More than 80,000 people are currently registered to donate their whole body to the State Anatomy Board of Maryland, with one goal: medical advancement.
That number increases steadily at a rate of about 3 percent annually.
Of the registered candidates on file, the board receives more than 2,000 donors per year.
The State Anatomy Board of Maryland administers the state’s body donation program, for which people donate their bodies for medical education, clinical training and medical research studies, said Ronn Wade, Director of the State Anatomy Board.
The Anatomy board also administers the disposition of any unclaimed decedents in the state. Wade says the state has the duty to provide a dignified disposition of its citizens.
Once a donor dies, the body is harvested for any tissues that are needed by candidates, if possible, and then classified for use, Wade explained. The donors are used to train paramedics, emergency medical technicians, physical therapists, surgeons and more.
The board works closely with organ donor programs, like Living Legacy and the Washington Regional Transplant Consortium, to ensure that viable organs are donated to the living prior to the donor being used for medical studies, Wade said.
The key difference in whole body donation and organ donor programs is that organ donation typically consists of donating the skin, eyes, heart, liver, kidney and other viable organs, to a candidate, Wade said.
After the organs are collected from the donor, the body is returned to the family.
Donors have been used for practice in major new or difficult procedures like Dr. Eduardo Rodriguez’s face transplant of Richard Lee Norris at the University of Maryland Medical Center in 2012.
Medical professionals practiced for a year and a half of practice with donors before they completed the surgery.
University of Maryland School of Medicine is strengthened by the State Anatomy Board’s Donor Program.
The whole body donation program provides education for medical professionals that cannot be understated, according to Dr. Adam Puche, Associate Professor of Anatomy and Neurobiology at the University of Maryland School of Medicine.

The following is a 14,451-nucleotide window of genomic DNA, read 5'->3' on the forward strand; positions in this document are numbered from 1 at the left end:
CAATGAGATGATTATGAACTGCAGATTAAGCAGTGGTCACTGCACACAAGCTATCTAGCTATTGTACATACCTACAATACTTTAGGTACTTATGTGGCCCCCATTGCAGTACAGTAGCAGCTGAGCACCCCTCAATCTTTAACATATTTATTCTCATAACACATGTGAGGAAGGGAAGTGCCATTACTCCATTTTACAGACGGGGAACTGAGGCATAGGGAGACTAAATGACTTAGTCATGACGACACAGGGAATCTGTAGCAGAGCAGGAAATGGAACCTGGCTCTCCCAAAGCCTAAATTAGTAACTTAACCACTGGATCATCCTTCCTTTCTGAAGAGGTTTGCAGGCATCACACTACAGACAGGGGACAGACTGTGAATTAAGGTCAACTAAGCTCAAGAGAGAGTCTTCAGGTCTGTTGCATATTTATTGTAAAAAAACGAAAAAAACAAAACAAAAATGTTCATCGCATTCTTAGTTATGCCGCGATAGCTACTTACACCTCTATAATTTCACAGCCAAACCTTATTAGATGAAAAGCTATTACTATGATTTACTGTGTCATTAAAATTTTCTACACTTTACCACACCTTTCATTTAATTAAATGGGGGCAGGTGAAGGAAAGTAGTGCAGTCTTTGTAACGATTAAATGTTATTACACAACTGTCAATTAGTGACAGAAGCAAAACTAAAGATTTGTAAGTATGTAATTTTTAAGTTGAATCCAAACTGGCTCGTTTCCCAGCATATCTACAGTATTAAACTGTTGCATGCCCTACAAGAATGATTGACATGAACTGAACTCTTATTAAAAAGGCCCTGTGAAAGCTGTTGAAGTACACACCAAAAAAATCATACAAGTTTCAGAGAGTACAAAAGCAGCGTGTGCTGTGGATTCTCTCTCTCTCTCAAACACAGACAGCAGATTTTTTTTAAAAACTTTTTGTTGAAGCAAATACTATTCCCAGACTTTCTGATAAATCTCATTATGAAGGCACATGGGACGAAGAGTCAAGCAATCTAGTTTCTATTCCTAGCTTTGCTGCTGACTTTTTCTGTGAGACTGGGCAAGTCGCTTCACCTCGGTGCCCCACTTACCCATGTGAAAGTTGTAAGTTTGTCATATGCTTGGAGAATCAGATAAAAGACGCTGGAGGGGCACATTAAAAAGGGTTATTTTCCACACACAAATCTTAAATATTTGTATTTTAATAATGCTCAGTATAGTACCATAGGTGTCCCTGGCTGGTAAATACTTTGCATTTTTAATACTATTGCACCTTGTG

“It teaches them respect for their patient. It teaches our students that we are as different on the inside as we are on the outside,” Puche said.
Nathan Sebo is actually excited about the start of the upcoming school year. That’s because his summer did not involve swimming, playing baseball or going to the beach: he got a new kidney and liver.
Students at the University of Maryland School of Medicine must take a series of anatomy courses while enrolled, Wade said.
“The students become attached to their donors, because they may use them for a series of procedures for anywhere from three weeks to 18 months,” Puche said.
In another instance, Dr. Colin MacKenzie, Clinical Professor at the University of Maryland School of Medicine and former Director at the National Study Center for Trauma, is conducting a study on about 600 surgeons to test how skillful they are in vascular access procedures.
In a war zone, trauma surgeons must be able to access a blood vessel to stop a hemorrhage from a bleeding solider that may be caused by an explosive device.
MacKenzie uses donors as models to teach trauma surgeons how to save soldiers on the front lines.
Military trauma surgeons are tested on their vascular procedures every two to five years. The testing aids medical professionals in skill retention.
“The people of Maryland deserve a lot of credit for saving lives,” Wade said.